Quantifying uncertainty in estimates of C emissions from above-ground biomass due to historic land-use change to cropping in Australia

Barrett, Damian J., Galbally, Ian E. and Graetz, R. Dean (2001) Quantifying uncertainty in estimates of C emissions from above-ground biomass due to historic land-use change to cropping in Australia. Global change biology, 7 8: 883-902. doi:10.1046/j.1354-1013.2001.00449.x

Author Barrett, Damian J.
Galbally, Ian E.
Graetz, R. Dean
Title Quantifying uncertainty in estimates of C emissions from above-ground biomass due to historic land-use change to cropping in Australia
Journal name Global change biology   Check publisher's open access policy
ISSN 1354-1013
Publication date 2001-12-01
Year available 2001
Sub-type Article (original research)
DOI 10.1046/j.1354-1013.2001.00449.x
Volume 7
Issue 8
Start page 883
End page 902
Total pages 20
Place of publication Oxford, UK
Publisher Blackwell
Language eng
Subject 270708 Conservation and Biodiversity
Abstract Quantifying continental scale carbon emissions from the oxidation of aboveground plant biomass following land-use change (LUC) is made difficult by the lack of information on how much biomass was present prior to vegetation clearing and on the timing and location of historical LUC. The considerable spatial variability of vegetation and the uncertainty of this variability leads to difficulties in predicting biomass C density (t(c) ha(-1)) prior to LUC. The issue of quantifying uncertainties in the estimation of land based sources and sinks of CO2, and the feasibility of reducing these uncertainties by further sampling, is critical information required by governments world-wide for public policy development on climate change issues. A quantitative statistical approach is required to calculate confidence intervals (the level of certainty) of estimated cleared above-ground biomass. In this study, a set of high-quality observations of steady state aboveground biomass from relatively undisturbed ecological sites across the Australian continent was combined with vegetation, topographic, climatic and edaphic data sets within a Geographical Information System. A statistical model was developed from the data set of observations to predict potential biomass and the standard error of potential biomass for all 0.05 degrees (approximately 5 x 5 km) land grid cells of the continent. In addition, the spatial autocorrelation of observations and residuals from the statistical model was examined. Finally, total C emissions due to historic LUC to cultivation and cropping were estimated by combining the statistical model with a data set of fractional cropland area per land grid cell, f(Ac) (Ramankutty & Foley 1998). Total C emissions from loss of above-ground biomass due to cropping since European colonization of Australia was estimated to be 757 Mt(C). These estimates are an upper limit because the predicted steady state biomass may be less than the above-ground biomass immediately prior to LUC because of disturbance. The estimated standard error of total C emissions was calculated from the standard error of predicted biomass, the standard error of f(Ac), and the spatial autocorrelation of biomass. However, quantitative estimates of the standard error of f(Ac) were unavailable. Thus, two scenarios were developed to examine the effect of error in f(Ac), on the error in total C emissions. In the first scenario, in which fAc was regarded as accurate (i.e. a coefficient of variation, CV, of f(Ac) = 0.0), the 95% confidence interval of the continental C emissions was 379-1135 Mt(C). In the second scenario, a 50% error in estimated cropland area was assumed (a CV of f(Ac) = 0.50) and the estimated confidence interval increased to between 350 and 1294 Mt(C). The CV of C emissions for these two scenarios was 25% and 29%. Thus, while accurate maps of land-use change contribute to decreasing uncertainty in C emissions from LUC, the major source of this uncertainty arises from the prediction accuracy of biomass C density. It is argued that, even with large sample numbers, the high cost of sampling biomass carbon may limit the uncertainty of above-ground biomass to about a CV of 25%.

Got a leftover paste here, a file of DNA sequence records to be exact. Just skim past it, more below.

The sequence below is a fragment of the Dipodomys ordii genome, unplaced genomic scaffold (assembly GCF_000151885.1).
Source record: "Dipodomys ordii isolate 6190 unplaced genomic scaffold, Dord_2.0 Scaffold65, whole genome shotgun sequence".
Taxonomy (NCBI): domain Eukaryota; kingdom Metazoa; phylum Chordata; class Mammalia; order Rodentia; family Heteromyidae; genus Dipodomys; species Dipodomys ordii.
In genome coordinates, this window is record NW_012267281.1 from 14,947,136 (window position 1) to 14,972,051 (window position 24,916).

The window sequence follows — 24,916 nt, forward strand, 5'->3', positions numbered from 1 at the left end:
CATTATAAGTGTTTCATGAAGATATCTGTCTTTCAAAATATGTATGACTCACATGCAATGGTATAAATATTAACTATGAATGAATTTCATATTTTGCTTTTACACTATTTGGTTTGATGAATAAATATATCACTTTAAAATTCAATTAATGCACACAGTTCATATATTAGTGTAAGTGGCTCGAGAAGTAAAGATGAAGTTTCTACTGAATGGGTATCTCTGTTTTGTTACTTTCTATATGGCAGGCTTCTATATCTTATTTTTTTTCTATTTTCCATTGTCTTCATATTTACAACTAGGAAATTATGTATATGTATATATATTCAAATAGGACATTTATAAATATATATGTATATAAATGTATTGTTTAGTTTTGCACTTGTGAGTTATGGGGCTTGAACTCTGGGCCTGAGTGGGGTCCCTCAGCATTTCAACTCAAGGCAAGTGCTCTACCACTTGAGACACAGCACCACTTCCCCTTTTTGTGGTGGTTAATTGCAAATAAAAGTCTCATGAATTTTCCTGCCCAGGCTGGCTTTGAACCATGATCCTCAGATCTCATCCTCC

Keyword Carbon
greenhouse gas emissions
uncertainty analysis
vegetation clearing
geographical information systems
Q-Index Code C1
Q-Index Status Provisional Code
Institutional Status Unknown

Document type: Journal Article
Sub-type: Article (original research)
Collection: Sustainable Minerals Institute Publications
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Citation counts: TR Web of Science Citation Count  Cited 28 times in Thomson Reuters Web of Science Article | Citations
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Created: Fri, 13 Nov 2009, 00:39:38 EST by Thelma Whitbourne on behalf of Sustainable Minerals Institute